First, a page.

Then you rinse the outside and inside of the filter, brushing the inside gently with your finger or thumb making sure to get off as much coffee residue as you can. A more thorough cleaning should be done weekly too.
So whereas a paper filter takes about three seconds to “clean”, AKA throw out, metal filters take about a minute to rinse off and clean.
The Taste Test…
I did a taste test.
I was writing the section just below about “Does it taste very different!?”, but I decided first I had to try it for myself.
With some tasty Colombian coffee, two separate times, I used the same amount of water and coffee at the same temperature, with my Hario V60. The only difference was the filter: paper vs. metal.
I do really like the taste that Hario’s paper filter gives, so I thought it would be a good one up for the challenge.
In this taste test, I actually felt like the metal filter provided a smoother, cleaner cup of coffee, with a nice body.
The coffee made with the metal filter seemed to be slightly more flavorful and crisp than with the paper filter.
Now, this was just one time trying it, and while I used the same everything except filter those two times, it should be tried multiple times to see if there’s really a difference.
This wasn’t a scientific study, but it was accurately measured both times I brewed.
That being said, I’m going to stick with my guns and say that I’m pretty sure the metal filter provides a slightly more flavorful cup of coffee.
Does It Taste Very Different!?
The short answer is no, it doesn’t taste very different.
But if you’re worried if coffee through a metal filter tastes just as good as with the standard paper filter for your pour over… let me tell you right now it absolutely does!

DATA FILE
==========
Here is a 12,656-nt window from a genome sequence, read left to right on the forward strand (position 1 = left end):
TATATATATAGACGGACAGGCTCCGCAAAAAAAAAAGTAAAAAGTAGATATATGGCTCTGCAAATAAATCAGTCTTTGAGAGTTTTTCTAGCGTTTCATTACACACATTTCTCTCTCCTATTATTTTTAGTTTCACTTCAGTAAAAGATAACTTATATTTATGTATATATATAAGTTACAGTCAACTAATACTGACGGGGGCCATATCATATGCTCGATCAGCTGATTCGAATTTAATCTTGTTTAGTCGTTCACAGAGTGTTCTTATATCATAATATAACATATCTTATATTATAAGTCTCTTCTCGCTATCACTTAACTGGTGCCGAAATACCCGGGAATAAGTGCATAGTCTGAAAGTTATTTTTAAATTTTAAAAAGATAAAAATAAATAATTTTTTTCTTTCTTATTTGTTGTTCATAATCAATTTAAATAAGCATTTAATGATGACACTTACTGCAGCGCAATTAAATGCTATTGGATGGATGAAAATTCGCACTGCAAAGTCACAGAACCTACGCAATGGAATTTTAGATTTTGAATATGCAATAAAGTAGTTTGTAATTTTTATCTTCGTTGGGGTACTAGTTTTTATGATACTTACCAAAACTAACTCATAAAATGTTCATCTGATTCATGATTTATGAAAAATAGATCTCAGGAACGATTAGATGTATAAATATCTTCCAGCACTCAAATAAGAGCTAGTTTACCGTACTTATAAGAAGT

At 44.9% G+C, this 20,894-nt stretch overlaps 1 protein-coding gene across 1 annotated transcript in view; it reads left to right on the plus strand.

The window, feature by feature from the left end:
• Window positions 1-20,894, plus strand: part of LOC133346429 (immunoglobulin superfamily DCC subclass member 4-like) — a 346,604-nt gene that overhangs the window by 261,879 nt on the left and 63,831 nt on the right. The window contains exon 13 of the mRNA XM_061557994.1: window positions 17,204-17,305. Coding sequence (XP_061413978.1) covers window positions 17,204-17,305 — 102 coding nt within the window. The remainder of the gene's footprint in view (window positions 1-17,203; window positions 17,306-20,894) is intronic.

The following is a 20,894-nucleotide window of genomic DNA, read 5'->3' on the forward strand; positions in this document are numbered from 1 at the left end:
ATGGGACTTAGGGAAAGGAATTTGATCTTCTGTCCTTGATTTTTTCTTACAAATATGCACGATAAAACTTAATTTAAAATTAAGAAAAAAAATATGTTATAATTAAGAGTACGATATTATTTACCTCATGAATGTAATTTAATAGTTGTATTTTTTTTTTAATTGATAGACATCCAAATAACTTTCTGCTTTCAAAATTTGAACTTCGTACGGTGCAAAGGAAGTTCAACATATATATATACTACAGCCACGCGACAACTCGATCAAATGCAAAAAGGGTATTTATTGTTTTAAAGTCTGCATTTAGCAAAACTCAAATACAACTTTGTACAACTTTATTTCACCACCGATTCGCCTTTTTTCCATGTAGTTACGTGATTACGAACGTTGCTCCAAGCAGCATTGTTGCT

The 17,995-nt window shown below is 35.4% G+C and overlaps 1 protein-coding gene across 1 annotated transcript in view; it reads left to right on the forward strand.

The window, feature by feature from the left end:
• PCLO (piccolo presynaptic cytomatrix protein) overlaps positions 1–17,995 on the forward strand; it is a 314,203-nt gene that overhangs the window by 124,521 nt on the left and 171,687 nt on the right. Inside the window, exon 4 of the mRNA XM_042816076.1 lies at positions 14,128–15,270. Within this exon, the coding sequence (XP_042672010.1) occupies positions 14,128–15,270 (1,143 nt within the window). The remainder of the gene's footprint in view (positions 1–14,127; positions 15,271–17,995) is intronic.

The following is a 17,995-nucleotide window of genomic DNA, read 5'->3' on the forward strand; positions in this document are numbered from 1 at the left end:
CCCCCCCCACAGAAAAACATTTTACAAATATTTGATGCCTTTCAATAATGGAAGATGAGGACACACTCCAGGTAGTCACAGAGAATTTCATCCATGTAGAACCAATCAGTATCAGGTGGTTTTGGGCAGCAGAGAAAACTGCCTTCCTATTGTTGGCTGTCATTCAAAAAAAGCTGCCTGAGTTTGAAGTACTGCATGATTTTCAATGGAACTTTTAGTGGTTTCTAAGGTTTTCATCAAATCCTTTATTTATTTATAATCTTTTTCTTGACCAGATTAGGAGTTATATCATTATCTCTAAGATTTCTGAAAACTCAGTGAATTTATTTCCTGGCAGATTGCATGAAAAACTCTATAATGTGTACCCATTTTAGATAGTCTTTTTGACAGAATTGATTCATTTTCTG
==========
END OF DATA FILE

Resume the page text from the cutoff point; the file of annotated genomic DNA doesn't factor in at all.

The first time I made coffee with a metal filter, I was quite impressed with the taste.
You may notice a taste difference, and I’d be really surprised if you tried it and thought it tastes worse through a metal filter than paper.
In my opinion: It’s a tie!
Neither of them wins. Neither of them loses, either 🙂
Metal and paper filters are both awesome!
They both have their pros & cons, and while I personally maybe prefer the taste of coffee brewed with a metal filter, I’m not sure I could easily just say, “the metal filter is way better go with that!”
I would actually encourage you to have both metal and paper filters!
At the moment I have both. I enjoy using them at different times.
You could also do your own taste test if you have both kinds! But I think it’s also great to have them because if you run out of paper filters, you won’t be in any hurry to buy new ones, or you may even just stick with the metal filter!
Either way, this was a fun experiment for me to do, and I highly recommend getting a metal filter for pour over.
Another awesome point about metal filters that I forgot to list in the pros & cons is that they’re universal, meaning you don’t have to buy the specialized filter for different pour overs!
You can use the same metal filter for Hario, Chemex, Kalita, Bodum, or whatever pour over you use!
So even if I can’t say that one is better than the other, I will once again say that a metal filter is a very good investment to make for your pour over(s)!
Here are the two that I’m using!
This first one is the beautiful copper one I mentioned in the article:
This second one is the other one I own and use, with a great design and it’s also a big bigger than the copper one (I personally use this more often!):
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I hope you found this helpful, and if you have any questions or comments please let me know in the comments section below.